Objectively, Jacoby Ellsbury signing with the New York Yankees isn’t surprising. Shocking? Absolutely. Heck, some grammatically challenged Red Sox fans felt obligated to call Ellsbury a “trader” on twitter. But as sure as the the sun will rise in the east and set in the west, the Yankees will sign premier free agents to massive contracts. Such is the nature of life. But I’m not here to address whether the signing was a some kind of betrayal or fiscally responsible or gluttonous, just how it effects Ellsbury’s fantasy value for next year. Let’s do that.

First, we should establish what Ellsbury was last season: a fantasy monster. He stole 52 bases, scored 92 runs and batted .298. Even though he hit just 9 home runs and drove in 53, at the end of the year he was still a top 10 fantasy performer in standard scoring leagues. If your league requires a centerfielder then he was even more valuable. Regardless of what team he signed with this offseason, he was going to be an early pick next season. Before we get into that, let’s address a couple of questions that come with Ellsbury down I-95 to the Bronx.

The two questions that generally arise are about his power and his health. Will the 30 plus home run power return? Can he be expected to play in 150 games a year? Both are fair questions that don’t have neat and tidy answers. We’ll address the latter first.

Yes, Ellsbury has missed the majority of two of the last four seasons. Generally speaking a player that missed that many games would be rightfully dubbed an injury risk or fragile and wouldn’t get the contract that Jacoby Ellsbury just got. But those injuries were caused by other players temporarily making baseball a contact sport. I don’t think it’s fair to call Ellsbury injury-prone because Adrian Beltre ran into him and Reid Brignac landed on top of him. When large men collide at high speeds their insides will occasionally break and subluxate and dislocate. Don’t blame Ellsbury for his injuries, blame physics.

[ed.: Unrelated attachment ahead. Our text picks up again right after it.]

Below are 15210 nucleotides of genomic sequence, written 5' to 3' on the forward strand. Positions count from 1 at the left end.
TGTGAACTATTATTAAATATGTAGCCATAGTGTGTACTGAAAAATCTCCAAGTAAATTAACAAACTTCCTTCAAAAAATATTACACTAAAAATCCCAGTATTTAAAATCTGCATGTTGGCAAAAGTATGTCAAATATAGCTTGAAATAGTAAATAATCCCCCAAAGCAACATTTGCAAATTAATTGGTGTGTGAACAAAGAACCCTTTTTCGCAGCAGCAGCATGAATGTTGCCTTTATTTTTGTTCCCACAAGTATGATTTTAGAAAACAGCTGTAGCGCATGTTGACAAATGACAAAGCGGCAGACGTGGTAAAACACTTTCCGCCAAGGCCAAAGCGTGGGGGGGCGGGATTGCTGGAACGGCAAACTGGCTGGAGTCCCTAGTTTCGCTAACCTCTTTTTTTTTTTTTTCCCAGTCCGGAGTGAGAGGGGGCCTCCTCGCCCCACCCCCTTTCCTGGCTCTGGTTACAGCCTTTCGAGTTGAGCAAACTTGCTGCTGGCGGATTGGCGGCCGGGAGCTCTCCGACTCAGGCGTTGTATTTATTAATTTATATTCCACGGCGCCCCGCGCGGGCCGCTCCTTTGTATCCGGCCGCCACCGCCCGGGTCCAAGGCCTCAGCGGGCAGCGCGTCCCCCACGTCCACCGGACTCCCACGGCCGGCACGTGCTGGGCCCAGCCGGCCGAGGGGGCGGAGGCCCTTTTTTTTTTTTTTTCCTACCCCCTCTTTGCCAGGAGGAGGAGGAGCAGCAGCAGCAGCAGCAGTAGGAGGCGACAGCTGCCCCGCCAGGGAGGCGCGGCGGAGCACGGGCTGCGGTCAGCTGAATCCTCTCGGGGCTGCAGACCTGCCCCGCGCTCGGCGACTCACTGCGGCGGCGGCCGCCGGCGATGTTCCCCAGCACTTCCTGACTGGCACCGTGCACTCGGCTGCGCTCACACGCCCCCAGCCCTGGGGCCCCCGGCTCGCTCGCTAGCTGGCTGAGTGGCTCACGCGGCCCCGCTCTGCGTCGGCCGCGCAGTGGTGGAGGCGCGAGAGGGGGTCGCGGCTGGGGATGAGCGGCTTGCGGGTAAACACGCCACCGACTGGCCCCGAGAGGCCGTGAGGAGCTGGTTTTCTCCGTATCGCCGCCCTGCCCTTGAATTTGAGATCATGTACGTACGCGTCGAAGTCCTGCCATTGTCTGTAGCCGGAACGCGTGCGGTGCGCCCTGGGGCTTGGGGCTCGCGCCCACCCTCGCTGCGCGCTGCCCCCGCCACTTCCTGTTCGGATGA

Then there’s the power. He had it once, but I can’t sit here and project he’ll hit 30 bombs next season. If he does that he’s a top three fantasy player. I do believe his power will increase, and yes, that short right porch in Yankee Stadium is the main reason why. If you look at Ellsbury’s HitTracker home run chart from last season, you’ll see that all nine of his home runs were pulled to right. If you look at Fangraphs’ handy handedness park factor page, you’ll see that in 2013 Yankee Stadium was the second best park for left handed batters to hit home runs, while Fenway Park was sixth from the bottom. If you were looking for the ideal park for Ellsbury to hit home runs, it’s probably Yankee Stadium. We should also factor in that Ellsbury is another year removed from his shoulder injury. While his 2013 performance is a good baseline to work off for our 2014 expectations, the power could reemerge due to better health.

So what should we expect next year? I think a .300 average with 15-20 home runs, 40 stolen bases, 95 runs and 65 RBI is reasonable. I believe Ellsbury will be fantastic in the areas he can control, but his runs and RBI could take a dip because of the lineup he’s in. Yes, he’ll be batting ahead of Mark Teixeira, Derek Jeter and Alfonso Soriano, but it’s not 2005 anymore. The Yankees scored only 650 runs last season, 16th in baseball, and their lineup will be one of the oldest trotted out next season. If Robinson Cano isn’t re-signed, the Yankees may struggle to score, despite adding Ellsbury.

Right now Ellsbury looks like a first round pick in standard 12 team leagues. He might single-handedly win you steals, and if the expected power increase comes, he could be a four category asset that won’t hurt you in the fifth. If you’re worried about his health then you should get better things to worry about. He’s going to be hit for average and steal a ton of bases and some balls that were outs last season will be dingers next season. And the world can always use a few more dingers.

Jason A. Churchill

Churchill founded Prospect Insider in 2006 after getting his start at InsidethePark.com. He spent several years covering prep, college and pro sports for various newspapers, including The News Tribune and Seattle PI.

Jason spent 4 1/2 years at ESPN and two years at CBS Radio prior to joining HERO Sports in July, 2016.

Find Jason's Mariners podcast, Baseball Things, right here and follow him on Twitter @ProspectInsider.